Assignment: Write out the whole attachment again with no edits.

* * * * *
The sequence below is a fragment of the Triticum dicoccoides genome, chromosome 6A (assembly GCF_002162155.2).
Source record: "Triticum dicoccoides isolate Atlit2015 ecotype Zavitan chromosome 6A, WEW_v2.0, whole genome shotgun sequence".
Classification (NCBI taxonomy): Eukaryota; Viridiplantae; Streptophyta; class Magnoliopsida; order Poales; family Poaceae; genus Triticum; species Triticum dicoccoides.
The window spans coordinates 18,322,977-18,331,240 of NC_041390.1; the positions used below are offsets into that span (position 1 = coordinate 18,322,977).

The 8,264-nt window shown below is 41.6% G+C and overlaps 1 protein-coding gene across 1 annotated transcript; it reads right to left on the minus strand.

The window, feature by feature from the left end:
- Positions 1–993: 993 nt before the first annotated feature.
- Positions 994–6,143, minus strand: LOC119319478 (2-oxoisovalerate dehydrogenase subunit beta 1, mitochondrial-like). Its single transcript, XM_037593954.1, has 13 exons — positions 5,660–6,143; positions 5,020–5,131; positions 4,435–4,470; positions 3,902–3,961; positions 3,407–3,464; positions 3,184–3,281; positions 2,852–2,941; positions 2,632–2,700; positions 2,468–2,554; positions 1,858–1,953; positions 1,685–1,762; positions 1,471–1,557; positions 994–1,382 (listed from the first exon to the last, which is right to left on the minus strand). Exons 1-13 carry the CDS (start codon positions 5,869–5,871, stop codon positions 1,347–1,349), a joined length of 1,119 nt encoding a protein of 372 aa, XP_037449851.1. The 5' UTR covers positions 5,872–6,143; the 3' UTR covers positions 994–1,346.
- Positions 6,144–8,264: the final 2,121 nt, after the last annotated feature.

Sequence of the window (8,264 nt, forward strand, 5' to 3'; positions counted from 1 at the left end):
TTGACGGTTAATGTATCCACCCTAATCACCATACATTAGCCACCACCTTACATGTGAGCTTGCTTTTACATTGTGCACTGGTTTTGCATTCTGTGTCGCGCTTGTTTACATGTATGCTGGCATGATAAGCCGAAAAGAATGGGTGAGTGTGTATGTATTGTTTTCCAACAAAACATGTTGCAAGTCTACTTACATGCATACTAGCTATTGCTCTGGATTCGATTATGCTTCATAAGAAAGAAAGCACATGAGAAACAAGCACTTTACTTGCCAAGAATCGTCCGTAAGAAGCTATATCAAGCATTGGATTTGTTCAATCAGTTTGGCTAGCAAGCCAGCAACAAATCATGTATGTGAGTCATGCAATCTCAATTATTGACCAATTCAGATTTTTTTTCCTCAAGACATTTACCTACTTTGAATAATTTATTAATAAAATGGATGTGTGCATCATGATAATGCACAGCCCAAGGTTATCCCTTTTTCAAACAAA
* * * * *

The sequence below is a fragment of the Triticum dicoccoides genome, chromosome 6A (assembly GCF_002162155.2).
Source record: "Triticum dicoccoides isolate Atlit2015 ecotype Zavitan chromosome 6A, WEW_v2.0, whole genome shotgun sequence".
Classification (NCBI taxonomy): Eukaryota; Viridiplantae; Streptophyta; class Magnoliopsida; order Poales; family Poaceae; genus Triticum; species Triticum dicoccoides.
The window spans coordinates 18,322,977-18,331,240 of NC_041390.1; the positions used below are offsets into that span (position 1 = coordinate 18,322,977).

The 8,264-nt window shown below is 41.6% G+C and overlaps 1 protein-coding gene across 1 annotated transcript; it reads right to left on the minus strand.

The window, feature by feature from the left end:
- Positions 1–993: 993 nt before the first annotated feature.
- Positions 994–6,143, minus strand: LOC119319478 (2-oxoisovalerate dehydrogenase subunit beta 1, mitochondrial-like). Its single transcript, XM_037593954.1, has 13 exons — positions 5,660–6,143; positions 5,020–5,131; positions 4,435–4,470; positions 3,902–3,961; positions 3,407–3,464; positions 3,184–3,281; positions 2,852–2,941; positions 2,632–2,700; positions 2,468–2,554; positions 1,858–1,953; positions 1,685–1,762; positions 1,471–1,557; positions 994–1,382 (listed from the first exon to the last, which is right to left on the minus strand). Exons 1-13 carry the CDS (start codon positions 5,869–5,871, stop codon positions 1,347–1,349), a joined length of 1,119 nt encoding a protein of 372 aa, XP_037449851.1. The 5' UTR covers positions 5,872–6,143; the 3' UTR covers positions 994–1,346.
- Positions 6,144–8,264: the final 2,121 nt, after the last annotated feature.

Sequence of the window (8,264 nt, forward strand, 5' to 3'; positions counted from 1 at the left end):
TTGACGGTTAATGTATCCACCCTAATCACCATACATTAGCCACCACCTTACATGTGAGCTTGCTTTTACATTGTGCACTGGTTTTGCATTCTGTGTCGCGCTTGTTTACATGTATGCTGGCATGATAAGCCGAAAAGAATGGGTGAGTGTGTATGTATTGTTTTCCAACAAAACATGTTGCAAGTCTACTTACATGCATACTAGCTATTGCTCTGGATTCGATTATGCTTCATAAGAAAGAAAGCACATGAGAAACAAGCACTTTACTTGCCAAGAATCGTCCGTAAGAAGCTATATCAAGCATTGGATTTGTTCAATCAGTTTGGCTAGCAAGCCAGCAACAAATCATGTATGTGAGTCATGCAATCTCAATTATTGACCAATTCAGATTTTTTTTCCTCAAGACATTTACCTACTTTGAATAATTTATTAATAAAATGGATGTGTGCATCATGATAATGCACAGCCCAAGGTTATCCCTTTTTCAAACAAA